2. Asset review: The transaction documents must provide for the selection and appointment of an independent asset representations reviewer, who must be engaged at the time of issuance and identified in the prospectus. The reviewer’s responsibility will be to review the pool assets for compliance with the representations and warranties following specific trigger events, which must include (i) a threshold percentage of delinquent assets being reached on a pool-wide basis and (ii) an investor vote to direct a review.

  3. Dispute resolution: The transaction documents must permit a party making repurchase demands that are not resolved after 180 days to refer the disputed put-back to mediation or third-party arbitration.

  4. Investor communications: The transaction documents must contain provisions requiring the party responsible for filing Form 10-D to include in that report any request from an investor to communicate with other investors.

Registrant Eligibility to Use Form SF-3. A depositor, issuing entity or affiliate filing a registration statement on Form SF-3 must meet certain registrant requirements at the time the shelf registration statement is filed and for the prior 12 months. These include the timely filing of all reports required under the Exchange Act as well as the filing of all required certifications and transaction agreements (a depositor must disclose its compliance with the registrant requirements). Reg AB II provides for a 90-day cure period for late filings. An effective shelf on Form SF-3 will become ineffective if the requirements above, as well as certain other requirements stated in Form SF-3, are not met after 90 days following the depositor’s fiscal year-end prior to the offering.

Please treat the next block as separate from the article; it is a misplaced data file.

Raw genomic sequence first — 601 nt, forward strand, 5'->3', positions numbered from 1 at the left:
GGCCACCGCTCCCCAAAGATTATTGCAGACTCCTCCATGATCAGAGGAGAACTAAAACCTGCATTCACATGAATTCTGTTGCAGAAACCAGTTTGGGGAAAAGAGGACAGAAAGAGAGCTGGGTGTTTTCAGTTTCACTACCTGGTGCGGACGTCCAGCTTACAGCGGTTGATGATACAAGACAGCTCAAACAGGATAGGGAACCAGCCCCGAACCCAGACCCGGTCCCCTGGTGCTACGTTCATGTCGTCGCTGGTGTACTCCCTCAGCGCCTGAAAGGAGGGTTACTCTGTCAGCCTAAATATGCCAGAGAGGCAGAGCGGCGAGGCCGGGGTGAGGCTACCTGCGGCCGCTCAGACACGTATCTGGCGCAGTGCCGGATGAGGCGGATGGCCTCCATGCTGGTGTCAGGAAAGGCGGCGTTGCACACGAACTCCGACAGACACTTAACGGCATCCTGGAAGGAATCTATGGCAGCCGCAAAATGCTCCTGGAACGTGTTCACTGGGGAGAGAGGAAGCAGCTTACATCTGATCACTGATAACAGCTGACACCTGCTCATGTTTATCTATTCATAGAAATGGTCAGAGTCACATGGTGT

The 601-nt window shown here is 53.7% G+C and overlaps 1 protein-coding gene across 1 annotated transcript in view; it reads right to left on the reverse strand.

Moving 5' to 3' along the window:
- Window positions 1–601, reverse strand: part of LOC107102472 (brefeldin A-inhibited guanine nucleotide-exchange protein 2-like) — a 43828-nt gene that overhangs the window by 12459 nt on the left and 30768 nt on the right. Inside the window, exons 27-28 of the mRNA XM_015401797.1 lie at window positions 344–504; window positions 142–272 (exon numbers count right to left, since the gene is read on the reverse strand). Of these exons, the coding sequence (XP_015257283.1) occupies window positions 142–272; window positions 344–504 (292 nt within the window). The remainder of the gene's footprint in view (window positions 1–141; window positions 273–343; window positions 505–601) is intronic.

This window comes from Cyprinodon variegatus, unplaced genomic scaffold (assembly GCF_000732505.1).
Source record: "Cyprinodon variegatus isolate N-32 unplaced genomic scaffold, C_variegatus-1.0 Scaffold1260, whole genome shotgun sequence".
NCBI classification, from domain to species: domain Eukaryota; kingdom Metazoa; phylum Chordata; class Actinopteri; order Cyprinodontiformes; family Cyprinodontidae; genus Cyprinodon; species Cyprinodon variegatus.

Shelf Registration: Timing Considerations

Shelf offerings of ABS on Form S-3 are, prior to the effective date of Reg AB II, subject to relaxed rules governing when a preliminary prospectus must be filed under Securities Act Rule 424 and delivered to prospective investors under Exchange Act Rule 15c2-8.

Securities Act. Under Reg AB II, an issuer of ABS registered on Form SF-3 must file a complete preliminary prospectus under Rule 424(h)(1) no later than three business days prior to the date of the first sale of an ABS offering issued under a shelf registration statement (or within two business days after first use if it is used earlier). The preliminary prospectus must contain all information required to be included in the final prospectus, other than pricing information. If there is any material change from the information set forth in the preliminary prospectus, the registrant must file a supplemental preliminary prospectus at least 48 hours before the date and time of the first sale in the offering and such supplemental preliminary prospectus must clearly delineate changes made from the initial preliminary prospectus. Additionally, final transaction documents must be filed in connection with shelf takedowns no later than the date the final prospectus is required to be filed.

Exchange Act. Reg AB II eliminates the exception in Exchange Act Rule 15c2-8(b) for shelf‑eligible ABS from the requirement that a broker or dealer provide an investor with a preliminary prospectus at least 48 hours before sending a confirmation of sale. ABS had previously been exempt from this 48-hour preliminary prospectus delivery requirement on the basis of unique features of ABS offerings, including the use of computational and collateral term sheets as described below. Under Reg AB II, the 48-hour preliminary prospectus delivery requirement in Rule 15c2-8(b) will apply to all offerings of ABS, including those involving master trusts. The SEC has stated that it considers an ABS offering to be similar to an initial public offering because each pool of assets in an ABS offering is unique, and that, even with subsequent offerings of a master trust, the offerings are more similar to an initial public offering, given that the precise mix of assets is different for each offering.